Why High HIV Rates in Black, Latino Gay Men?

Experts suggest that there are various cultural and economic reasons for increased infection numbers.

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"Sex without a condom is the natural way to have sex. The condom is the extra thing," Bynes added. "Our job is to convince people to do the extra thing."

Though sex without a condom can lead to HIV infection, some gay men still take their chances. "A lot of guys have turned me down because I wouldn't have raw sex with them," Khalil Hodge, a 26-year-old Brooklyn, N.Y., resident, told The Root.

Then there's the example of the Bareback Brotherhood, an online community in which men gather to hook up and tell tales of their raw-sex experiences. As McCree explained, the rising infection rates can't be separated from "the environment and the context in which these behaviors occur."

Reaching for Solutions

But there is hope. According to studies by Truvada's manufacturer, Gilead, the pill -- part of a prevention regimen called pre-exposure prophylaxis, or PrEP -- when taken daily and combined with condom use and consistent physician care, is highly effective in preventing transmission of the virus. Many in the health care and advocacy communities are celebrating the existence of a new tool in the HIV-prevention toolbox in addition to other PrEP methods, such as microbicides, which are currently in trials.

"As a provider who sees patients, there's a diversity of those who like this or that delivery device, so I'm glad that I will have multiple contraceptives," Dr. Damon Francis of the East Bay AIDS Center and Oakland's Downtown Youth Clinic, told The Root. "It would be great with PrEP to have options that fit different lifestyles."

One of the drawbacks, however, may be the cost. At about $40 per pill, Truvada is $13,900 for one year's supply. "Two big challenges will be determining who will pay that $13,900 per year and who will be the providers to a population who generally aren't engaged with the health care system, aren't typically insured and don't have a regular doctor relative to other groups like seniors and women," Francis added.

And those aren't the only questions. AIDS Healthcare Foundation Director Michael Weinstein said that Truvada studies done in the United States demonstrated a 42 percent effective rate among men who have sex with men. He denied accusations that AHF has a financial reason for not supporting the drug but claimed that the drug is not quite a magic solution. "Adherence is a huge issue that will result in people thinking they're protected when they're not," Weinstein said. "And if they do become infected ... they will spread a resistant virus."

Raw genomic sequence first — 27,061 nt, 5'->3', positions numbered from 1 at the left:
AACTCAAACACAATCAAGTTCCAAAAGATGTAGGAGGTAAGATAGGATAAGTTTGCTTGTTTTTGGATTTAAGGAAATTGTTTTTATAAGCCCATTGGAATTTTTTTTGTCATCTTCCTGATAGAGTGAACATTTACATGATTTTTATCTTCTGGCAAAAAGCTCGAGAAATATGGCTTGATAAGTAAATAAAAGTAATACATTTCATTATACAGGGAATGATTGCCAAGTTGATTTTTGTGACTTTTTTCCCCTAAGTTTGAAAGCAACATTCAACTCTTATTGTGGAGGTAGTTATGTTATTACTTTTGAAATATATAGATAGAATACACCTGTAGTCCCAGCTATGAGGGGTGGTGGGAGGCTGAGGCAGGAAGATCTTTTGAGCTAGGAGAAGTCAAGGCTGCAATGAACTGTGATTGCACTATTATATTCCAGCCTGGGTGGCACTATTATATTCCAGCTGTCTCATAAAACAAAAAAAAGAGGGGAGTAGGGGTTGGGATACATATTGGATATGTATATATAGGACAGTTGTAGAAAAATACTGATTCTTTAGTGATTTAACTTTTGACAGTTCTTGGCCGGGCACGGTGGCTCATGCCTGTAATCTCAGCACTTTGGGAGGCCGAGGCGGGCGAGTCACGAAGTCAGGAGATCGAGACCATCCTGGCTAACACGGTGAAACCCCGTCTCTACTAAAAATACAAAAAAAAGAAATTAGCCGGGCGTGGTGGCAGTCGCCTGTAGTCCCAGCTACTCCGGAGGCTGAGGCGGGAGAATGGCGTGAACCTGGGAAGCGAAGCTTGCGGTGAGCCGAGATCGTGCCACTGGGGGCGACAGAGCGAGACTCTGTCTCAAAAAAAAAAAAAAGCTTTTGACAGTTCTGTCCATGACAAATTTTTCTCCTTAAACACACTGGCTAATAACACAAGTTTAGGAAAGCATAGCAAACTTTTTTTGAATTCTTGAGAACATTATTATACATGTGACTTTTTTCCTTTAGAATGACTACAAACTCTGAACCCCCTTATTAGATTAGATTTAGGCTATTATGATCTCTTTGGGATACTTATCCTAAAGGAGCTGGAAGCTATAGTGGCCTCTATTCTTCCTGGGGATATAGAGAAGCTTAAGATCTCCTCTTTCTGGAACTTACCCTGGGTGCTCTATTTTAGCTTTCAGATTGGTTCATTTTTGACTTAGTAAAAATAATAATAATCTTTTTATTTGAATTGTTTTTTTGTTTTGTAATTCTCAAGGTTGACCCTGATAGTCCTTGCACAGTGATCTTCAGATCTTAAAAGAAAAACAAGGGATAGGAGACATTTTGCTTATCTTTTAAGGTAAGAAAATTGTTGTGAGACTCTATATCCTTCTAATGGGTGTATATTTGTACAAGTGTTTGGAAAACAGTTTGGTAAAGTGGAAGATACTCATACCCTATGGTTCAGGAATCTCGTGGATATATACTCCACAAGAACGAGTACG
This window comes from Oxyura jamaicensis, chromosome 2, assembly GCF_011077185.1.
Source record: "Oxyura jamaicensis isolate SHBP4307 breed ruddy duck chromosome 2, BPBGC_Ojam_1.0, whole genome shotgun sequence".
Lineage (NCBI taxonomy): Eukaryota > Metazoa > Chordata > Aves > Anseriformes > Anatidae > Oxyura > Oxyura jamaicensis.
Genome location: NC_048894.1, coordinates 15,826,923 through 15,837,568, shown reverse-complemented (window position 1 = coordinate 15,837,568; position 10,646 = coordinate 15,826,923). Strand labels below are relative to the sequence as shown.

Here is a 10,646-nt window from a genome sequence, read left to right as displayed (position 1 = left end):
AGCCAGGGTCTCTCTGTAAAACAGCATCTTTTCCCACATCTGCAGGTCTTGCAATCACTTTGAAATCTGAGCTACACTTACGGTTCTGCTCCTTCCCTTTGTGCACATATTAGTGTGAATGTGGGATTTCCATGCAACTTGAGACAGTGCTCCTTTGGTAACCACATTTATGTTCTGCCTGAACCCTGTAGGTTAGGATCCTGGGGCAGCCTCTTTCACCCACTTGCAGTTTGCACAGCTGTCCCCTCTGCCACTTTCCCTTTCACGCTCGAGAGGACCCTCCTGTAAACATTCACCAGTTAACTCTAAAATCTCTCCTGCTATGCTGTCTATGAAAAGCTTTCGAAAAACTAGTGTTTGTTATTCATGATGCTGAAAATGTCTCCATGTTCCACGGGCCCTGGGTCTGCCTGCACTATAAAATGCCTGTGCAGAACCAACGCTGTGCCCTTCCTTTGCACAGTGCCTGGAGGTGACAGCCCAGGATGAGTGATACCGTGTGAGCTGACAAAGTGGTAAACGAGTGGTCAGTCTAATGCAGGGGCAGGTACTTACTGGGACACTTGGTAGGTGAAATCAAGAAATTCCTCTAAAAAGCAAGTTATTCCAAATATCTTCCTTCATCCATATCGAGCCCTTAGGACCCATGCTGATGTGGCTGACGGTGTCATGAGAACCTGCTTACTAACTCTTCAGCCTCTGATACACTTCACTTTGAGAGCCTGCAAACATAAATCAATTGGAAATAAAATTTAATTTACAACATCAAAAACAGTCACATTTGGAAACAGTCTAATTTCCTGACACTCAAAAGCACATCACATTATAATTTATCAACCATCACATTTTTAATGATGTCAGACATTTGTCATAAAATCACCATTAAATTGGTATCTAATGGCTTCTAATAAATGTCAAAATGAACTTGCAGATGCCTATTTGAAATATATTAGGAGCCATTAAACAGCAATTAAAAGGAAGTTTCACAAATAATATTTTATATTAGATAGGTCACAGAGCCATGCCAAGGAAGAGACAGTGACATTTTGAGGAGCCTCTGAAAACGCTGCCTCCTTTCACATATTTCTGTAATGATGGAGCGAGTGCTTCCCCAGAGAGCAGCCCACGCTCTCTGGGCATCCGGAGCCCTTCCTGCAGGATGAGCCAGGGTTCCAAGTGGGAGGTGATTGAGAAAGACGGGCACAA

There is obviously still work that needs to be done on many fronts -- from education about prevention to searching for cures. With its Let's Stop HIV Together campaign, the CDC is doing its part to combat the apathy, discrimination and stigma still associated with HIV. Francis has observed firsthand how those infected and their families aren't always up-front about their positive status. "I've been to three funerals in the last year of my HIV-positive patients, none of whom died of AIDS," Francis said. "It was not mentioned that they were HIV-positive."

Then there's the case of Timothy Ray Brown of San Francisco, who has claimed to be the first patient cured of AIDS. Six years ago Brown was living with the disease in Berlin when he developed leukemia. In a subsequent stem cell transplant done to treat the cancer, his doctor used a donor who was among the 1 percent of whites who are resistant to the AIDS virus. The procedure worked, and Brown has shown no signs of HIV infection for five years. His case has become part of a new cure road map from international AIDS specialists.